“Understand: the U.S. is complicit,” reads an Instagram post. “The United States provides $3.8 billion in military aid to Israel every year.” Created by “So You Want to Talk About,” an Instagram account promoting progressive politics with 2.7 million followers, the post urges people to “take action” for Palestinians through petitions and donations.
It’s part of the dramatic rise in a wave of social media activism that has gravitated toward informing and organizing young people around the Israeli-Palestinian conflict. As the deadly violence continues to escalate in the Middle East, social media in real time has illustrated the shifting perceptions of young people.
Historically, the U.S. has provided billions of dollars in aid to Israel, mostly in the form of military assistance, defending such support as critical for an underdog facing powerful enemies. Now, young left-leaning Americans are increasingly using social media to urge more support and aid for Palestinians, framing it as a human rights issue that echoes the antiracism movement from this past year.
“I think it’s going to be very clear soon that being progressive means you’re on the side of Palestinian freedom,” said Maya Edery, a 28-year-old New Yorker who works for the pro-Palestinian organization Jewish Voice for Peace.
As violence escalates — deadly clashes have killed at least 213 Palestinians, including 61 children, and 12 people in Israel — social media posts about the conflict have become increasingly popular.
“This violence against Palestinian protesters is literal ethnic cleansing,” said Zahra Hashimee, known as @muslimthicc, to her 3 million TikTok followers. “And this ethnic cleansing is being funded by your U.S. tax dollars.” She then urged her followers to support H.R. 2590, a bill that would prevent Israel from using U.S. funding to detain or abuse Palestinian children or violate international humanitarian laws.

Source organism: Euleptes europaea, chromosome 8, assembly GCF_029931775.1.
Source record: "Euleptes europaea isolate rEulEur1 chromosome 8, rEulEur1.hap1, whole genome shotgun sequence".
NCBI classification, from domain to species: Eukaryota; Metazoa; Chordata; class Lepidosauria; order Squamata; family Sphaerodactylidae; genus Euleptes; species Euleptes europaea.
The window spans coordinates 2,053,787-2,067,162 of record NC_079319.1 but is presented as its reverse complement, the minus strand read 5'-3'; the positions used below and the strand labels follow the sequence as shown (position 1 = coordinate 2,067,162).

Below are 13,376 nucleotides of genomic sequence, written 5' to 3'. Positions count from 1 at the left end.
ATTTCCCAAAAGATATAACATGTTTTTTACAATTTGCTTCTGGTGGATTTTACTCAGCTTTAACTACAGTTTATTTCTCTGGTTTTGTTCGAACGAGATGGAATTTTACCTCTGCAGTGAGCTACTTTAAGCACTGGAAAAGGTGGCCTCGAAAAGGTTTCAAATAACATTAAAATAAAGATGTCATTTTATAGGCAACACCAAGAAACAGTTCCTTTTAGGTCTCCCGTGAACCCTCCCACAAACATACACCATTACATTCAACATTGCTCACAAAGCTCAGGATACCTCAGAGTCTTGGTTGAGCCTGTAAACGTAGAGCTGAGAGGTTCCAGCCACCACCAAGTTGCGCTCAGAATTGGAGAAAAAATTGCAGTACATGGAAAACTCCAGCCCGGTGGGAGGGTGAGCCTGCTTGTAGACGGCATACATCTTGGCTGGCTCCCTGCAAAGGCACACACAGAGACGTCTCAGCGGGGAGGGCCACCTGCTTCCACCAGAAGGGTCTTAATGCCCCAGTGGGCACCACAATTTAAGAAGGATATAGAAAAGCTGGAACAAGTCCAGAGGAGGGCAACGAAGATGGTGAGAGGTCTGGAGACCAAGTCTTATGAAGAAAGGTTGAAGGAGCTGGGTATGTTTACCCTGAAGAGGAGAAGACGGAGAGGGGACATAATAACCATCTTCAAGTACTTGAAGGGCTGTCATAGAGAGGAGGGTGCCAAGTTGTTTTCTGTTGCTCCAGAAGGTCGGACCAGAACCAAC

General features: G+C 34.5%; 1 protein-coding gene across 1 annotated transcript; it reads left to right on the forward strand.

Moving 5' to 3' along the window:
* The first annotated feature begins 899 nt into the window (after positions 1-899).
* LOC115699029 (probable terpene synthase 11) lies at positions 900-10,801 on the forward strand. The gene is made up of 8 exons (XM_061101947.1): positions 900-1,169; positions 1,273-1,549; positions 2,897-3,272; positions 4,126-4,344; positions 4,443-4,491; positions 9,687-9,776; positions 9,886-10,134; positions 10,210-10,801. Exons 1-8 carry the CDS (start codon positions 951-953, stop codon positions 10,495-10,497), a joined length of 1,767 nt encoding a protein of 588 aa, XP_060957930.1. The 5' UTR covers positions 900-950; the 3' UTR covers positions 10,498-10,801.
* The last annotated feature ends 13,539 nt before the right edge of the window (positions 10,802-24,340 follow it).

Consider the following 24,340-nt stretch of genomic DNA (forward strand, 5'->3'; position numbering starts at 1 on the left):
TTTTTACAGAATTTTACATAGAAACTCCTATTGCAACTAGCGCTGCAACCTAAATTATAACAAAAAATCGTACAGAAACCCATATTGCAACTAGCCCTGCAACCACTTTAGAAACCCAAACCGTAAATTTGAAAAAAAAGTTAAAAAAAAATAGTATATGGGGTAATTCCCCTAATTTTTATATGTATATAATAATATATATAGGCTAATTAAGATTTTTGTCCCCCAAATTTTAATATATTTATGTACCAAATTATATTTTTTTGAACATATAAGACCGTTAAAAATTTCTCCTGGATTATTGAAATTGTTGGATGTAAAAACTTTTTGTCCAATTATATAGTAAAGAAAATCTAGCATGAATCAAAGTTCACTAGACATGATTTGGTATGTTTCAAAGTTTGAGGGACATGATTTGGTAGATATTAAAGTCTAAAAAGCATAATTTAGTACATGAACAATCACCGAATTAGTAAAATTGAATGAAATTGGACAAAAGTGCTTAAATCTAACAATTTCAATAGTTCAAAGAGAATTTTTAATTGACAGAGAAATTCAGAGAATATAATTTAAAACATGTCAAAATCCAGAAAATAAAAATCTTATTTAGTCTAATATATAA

With last summer’s antiracism protests came a surge in online activism that’s extended to the Israeli-Palestinian conflict. Last year, Instagram users flooded the site with black squares in support of Black lives, and it became common to share infographics on Instagram Stories or post TikTok videos of a protest. Now, #freepalestine has over 2 billion views on TikTok, while #standwithisrael has 28.9 million.
“Once social media came around, the whole game changed,” said Mitchell Plitnik, president of ReThinking Foreign Policy, a nonprofit.
In addition to organizing, social media allows Americans to witness firsthand what’s happening on the ground through the eyes of Palestinians and Israelis, Plitnik said. Graphic footage — such as a TikTok video showing two Palestinians slapping two Orthodox Jewish teens on a train — can quickly go viral.
But that sort of online activism has its drawbacks. Misinformation is rampant — there are “rabbit holes of falsehoods,” said Plitnik. Plus, complex issues like the decades-long history of Israeli-Palestinian conflict can be oversimplified into memes.
One viral video investigated by the New York Times was shared by Israeli Prime Minister Benjamin Netanyahu’s spokesman, who claimed it showed Palestinians firing rockets at Israeli civilians. In reality, it was a 2018 video of an attack in Syria or Libya.
Young people are also susceptible to peer pressure to post online about issues to prove that they are engaged. “I’ve heard from folks in their teens and 20s that your friends will basically come after you and accuse you of being callous, uninterested,” said Kat Rosenfield, a contributor to the current-affairs website the Spectator. “Most people sharing these things could not point to Israel on a map.”